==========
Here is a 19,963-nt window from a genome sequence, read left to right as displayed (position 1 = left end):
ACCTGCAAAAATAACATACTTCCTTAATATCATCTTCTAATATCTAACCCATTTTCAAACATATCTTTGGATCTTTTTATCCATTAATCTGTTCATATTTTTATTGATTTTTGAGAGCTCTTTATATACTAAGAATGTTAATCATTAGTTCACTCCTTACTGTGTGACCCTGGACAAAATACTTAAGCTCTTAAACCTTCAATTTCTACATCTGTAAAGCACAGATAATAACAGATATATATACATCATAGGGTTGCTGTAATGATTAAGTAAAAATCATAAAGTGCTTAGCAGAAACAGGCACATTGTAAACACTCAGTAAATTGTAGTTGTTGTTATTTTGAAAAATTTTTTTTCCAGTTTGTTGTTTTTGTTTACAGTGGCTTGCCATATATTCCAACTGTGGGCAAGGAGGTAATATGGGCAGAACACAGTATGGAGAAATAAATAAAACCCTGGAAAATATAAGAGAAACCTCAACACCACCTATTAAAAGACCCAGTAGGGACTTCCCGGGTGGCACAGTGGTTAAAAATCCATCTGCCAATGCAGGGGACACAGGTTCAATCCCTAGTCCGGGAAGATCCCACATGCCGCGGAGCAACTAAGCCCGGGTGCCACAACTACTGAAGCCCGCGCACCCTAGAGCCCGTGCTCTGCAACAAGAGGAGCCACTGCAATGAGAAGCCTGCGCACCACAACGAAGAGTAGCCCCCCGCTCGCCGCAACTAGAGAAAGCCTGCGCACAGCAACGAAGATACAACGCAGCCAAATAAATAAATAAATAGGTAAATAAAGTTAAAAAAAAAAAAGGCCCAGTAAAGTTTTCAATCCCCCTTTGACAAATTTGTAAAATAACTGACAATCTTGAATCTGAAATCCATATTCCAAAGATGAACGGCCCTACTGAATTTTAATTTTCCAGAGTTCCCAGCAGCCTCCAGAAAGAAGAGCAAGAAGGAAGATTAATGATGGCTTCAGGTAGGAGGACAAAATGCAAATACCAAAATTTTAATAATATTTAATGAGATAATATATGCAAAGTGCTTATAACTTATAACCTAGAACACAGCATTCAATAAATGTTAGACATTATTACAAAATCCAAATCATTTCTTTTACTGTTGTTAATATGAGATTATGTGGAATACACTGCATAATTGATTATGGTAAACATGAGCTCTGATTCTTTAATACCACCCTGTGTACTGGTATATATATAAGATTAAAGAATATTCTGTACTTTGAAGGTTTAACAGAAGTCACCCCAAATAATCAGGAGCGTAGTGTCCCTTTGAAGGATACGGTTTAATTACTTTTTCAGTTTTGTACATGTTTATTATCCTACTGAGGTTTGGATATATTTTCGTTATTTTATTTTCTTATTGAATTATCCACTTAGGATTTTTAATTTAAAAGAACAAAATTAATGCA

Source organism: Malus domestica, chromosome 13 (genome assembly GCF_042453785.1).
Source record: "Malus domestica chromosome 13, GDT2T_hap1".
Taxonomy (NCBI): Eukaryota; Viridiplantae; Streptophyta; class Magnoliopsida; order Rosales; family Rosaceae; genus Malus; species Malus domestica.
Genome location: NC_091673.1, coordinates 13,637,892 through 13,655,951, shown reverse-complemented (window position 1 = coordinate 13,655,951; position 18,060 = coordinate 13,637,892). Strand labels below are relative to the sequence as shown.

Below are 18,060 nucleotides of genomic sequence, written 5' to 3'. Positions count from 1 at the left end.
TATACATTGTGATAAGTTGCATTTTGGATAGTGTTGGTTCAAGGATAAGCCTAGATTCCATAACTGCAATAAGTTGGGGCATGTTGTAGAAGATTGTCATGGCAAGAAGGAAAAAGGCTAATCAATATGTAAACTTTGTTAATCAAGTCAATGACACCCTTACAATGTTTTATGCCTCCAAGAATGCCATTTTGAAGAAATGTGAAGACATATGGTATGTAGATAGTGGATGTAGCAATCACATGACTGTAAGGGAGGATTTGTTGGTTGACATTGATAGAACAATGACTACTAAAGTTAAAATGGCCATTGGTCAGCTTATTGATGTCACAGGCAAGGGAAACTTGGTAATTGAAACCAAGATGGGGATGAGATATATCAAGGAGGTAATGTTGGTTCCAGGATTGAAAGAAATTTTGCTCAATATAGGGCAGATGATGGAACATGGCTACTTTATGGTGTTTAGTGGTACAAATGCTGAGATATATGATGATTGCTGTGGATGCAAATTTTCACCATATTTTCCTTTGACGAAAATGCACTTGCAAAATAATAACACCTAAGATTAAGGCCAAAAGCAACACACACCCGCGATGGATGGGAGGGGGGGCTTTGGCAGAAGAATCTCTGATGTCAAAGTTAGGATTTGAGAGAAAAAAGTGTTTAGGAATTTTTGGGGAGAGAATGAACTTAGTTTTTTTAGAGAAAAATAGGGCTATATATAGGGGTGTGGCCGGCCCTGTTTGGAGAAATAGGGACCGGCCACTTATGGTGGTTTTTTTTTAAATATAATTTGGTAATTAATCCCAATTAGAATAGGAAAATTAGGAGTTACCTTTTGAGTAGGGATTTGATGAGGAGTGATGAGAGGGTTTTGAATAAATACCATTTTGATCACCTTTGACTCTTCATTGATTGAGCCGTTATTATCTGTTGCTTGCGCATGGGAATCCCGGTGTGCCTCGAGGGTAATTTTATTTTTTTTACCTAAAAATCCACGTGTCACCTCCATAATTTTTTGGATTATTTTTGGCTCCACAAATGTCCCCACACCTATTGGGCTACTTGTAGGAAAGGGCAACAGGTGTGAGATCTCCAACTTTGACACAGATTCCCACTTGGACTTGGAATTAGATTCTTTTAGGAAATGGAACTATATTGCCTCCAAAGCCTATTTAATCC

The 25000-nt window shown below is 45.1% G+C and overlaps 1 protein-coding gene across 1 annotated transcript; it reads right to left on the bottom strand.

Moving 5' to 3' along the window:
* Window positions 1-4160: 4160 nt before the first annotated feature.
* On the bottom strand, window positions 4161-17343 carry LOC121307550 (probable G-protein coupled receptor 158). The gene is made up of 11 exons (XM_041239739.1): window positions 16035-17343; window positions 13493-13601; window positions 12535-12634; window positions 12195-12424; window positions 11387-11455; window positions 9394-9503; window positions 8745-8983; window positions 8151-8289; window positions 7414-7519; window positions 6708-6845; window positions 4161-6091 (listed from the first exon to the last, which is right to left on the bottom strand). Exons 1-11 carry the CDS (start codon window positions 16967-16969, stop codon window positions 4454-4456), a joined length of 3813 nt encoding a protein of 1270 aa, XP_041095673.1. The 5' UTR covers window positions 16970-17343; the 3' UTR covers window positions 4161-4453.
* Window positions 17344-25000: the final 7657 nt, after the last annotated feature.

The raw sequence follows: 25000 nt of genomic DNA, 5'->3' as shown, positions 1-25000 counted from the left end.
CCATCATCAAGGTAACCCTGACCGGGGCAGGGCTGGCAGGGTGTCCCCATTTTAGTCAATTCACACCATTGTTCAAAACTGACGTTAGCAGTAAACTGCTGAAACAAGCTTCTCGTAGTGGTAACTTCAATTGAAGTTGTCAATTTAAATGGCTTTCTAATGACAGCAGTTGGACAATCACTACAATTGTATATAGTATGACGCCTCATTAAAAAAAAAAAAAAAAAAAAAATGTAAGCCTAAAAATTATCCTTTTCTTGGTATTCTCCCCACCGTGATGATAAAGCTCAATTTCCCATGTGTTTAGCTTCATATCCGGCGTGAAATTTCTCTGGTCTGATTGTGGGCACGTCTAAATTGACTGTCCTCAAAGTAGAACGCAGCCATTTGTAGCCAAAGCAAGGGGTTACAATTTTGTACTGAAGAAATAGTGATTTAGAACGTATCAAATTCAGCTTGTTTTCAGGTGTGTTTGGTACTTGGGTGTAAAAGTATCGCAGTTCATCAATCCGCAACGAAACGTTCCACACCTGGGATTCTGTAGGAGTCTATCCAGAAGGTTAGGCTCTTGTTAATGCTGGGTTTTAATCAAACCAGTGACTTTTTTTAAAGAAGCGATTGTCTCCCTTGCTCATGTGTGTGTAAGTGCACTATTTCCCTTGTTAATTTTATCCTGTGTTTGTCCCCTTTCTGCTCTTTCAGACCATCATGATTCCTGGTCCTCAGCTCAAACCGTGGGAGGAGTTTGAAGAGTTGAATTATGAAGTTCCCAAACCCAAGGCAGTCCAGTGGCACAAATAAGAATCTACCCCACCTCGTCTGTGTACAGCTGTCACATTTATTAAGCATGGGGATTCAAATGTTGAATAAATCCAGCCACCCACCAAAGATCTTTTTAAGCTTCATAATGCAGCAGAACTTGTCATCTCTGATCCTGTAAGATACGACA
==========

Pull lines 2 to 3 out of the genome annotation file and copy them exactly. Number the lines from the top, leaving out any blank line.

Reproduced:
ACCTGCAAAAATAACATACTTCCTTAATATCATCTTCTAATATCTAACCCATTTTCAAACATATCTTTGGATCTTTTTATCCATTAATCTGTTCATATTTTTATTGATTTTTGAGAGCTCTTTATATACTAAGAATGTTAATCATTAGTTCACTCCTTACTGTGTGACCCTGGACAAAATACTTAAGCTCTTAAACCTTCAATTTCTACATCTGTAAAGCACAGATAATAACAGATATATATACATCATAGGGTTGCTGTAATGATTAAGTAAAAATCATAAAGTGCTTAGCAGAAACAGGCACATTGTAAACACTCAGTAAATTGTAGTTGTTGTTATTTTGAAAAATTTTTTTTCCAGTTTGTTGTTTTTGTTTACAGTGGCTTGCCATATATTCCAACTGTGGGCAAGGAGGTAATATGGGCAGAACACAGTATGGAGAAATAAATAAAACCCTGGAAAATATAAGAGAAACCTCAACACCACCTATTAAAAGACCCAGTAGGGACTTCCCGGGTGGCACAGTGGTTAAAAATCCATCTGCCAATGCAGGGGACACAGGTTCAATCCCTAGTCCGGGAAGATCCCACATGCCGCGGAGCAACTAAGCCCGGGTGCCACAACTACTGAAGCCCGCGCACCCTAGAGCCCGTGCTCTGCAACAAGAGGAGCCACTGCAATGAGAAGCCTGCGCACCACAACGAAGAGTAGCCCCCCGCTCGCCGCAACTAGAGAAAGCCTGCGCACAGCAACGAAGATACAACGCAGCCAAATAAATAAATAAATAGGTAAATAAAGTTAAAAAAAAAAAAGGCCCAGTAAAGTTTTCAATCCCCCTTTGACAAATTTGTAAAATAACTGACAATCTTGAATCTGAAATCCATATTCCAAAGATGAACGGCCCTACTGAATTTTAATTTTCCAGAGTTCCCAGCAGCCTCCAGAAAGAAGAGCAAGAAGGAAGATTAATGATGGCTTCAGGTAGGAGGACAAAATGCAAATACCAAAATTTTAATAATATTTAATGAGATAATATATGCAAAGTGCTTATAACTTATAACCTAGAACACAGCATTCAATAAATGTTAGACATTATTACAAAATCCAAATCATTTCTTTTACTGTTGTTAATATGAGATTATGTGGAATACACTGCATAATTGATTATGGTAAACATGAGCTCTGATTCTTTAATACCACCCTGTGTACTGGTATATATATAAGATTAAAGAATATTCTGTACTTTGAAGGTTTAACAGAAGTCACCCCAAATAATCAGGAGCGTAGTGTCCCTTTGAAGGATACGGTTTAATTACTTTTTCAGTTTTGTACATGTTTATTATCCTACTGAGGTTTGGATATATTTTCGTTATTTTATTTTCTTATTGAATTATCCACTTAGGATTTTTAATTTAAAAGAACAAAATTAATGCA

Source organism: Malus domestica, chromosome 13 (genome assembly GCF_042453785.1).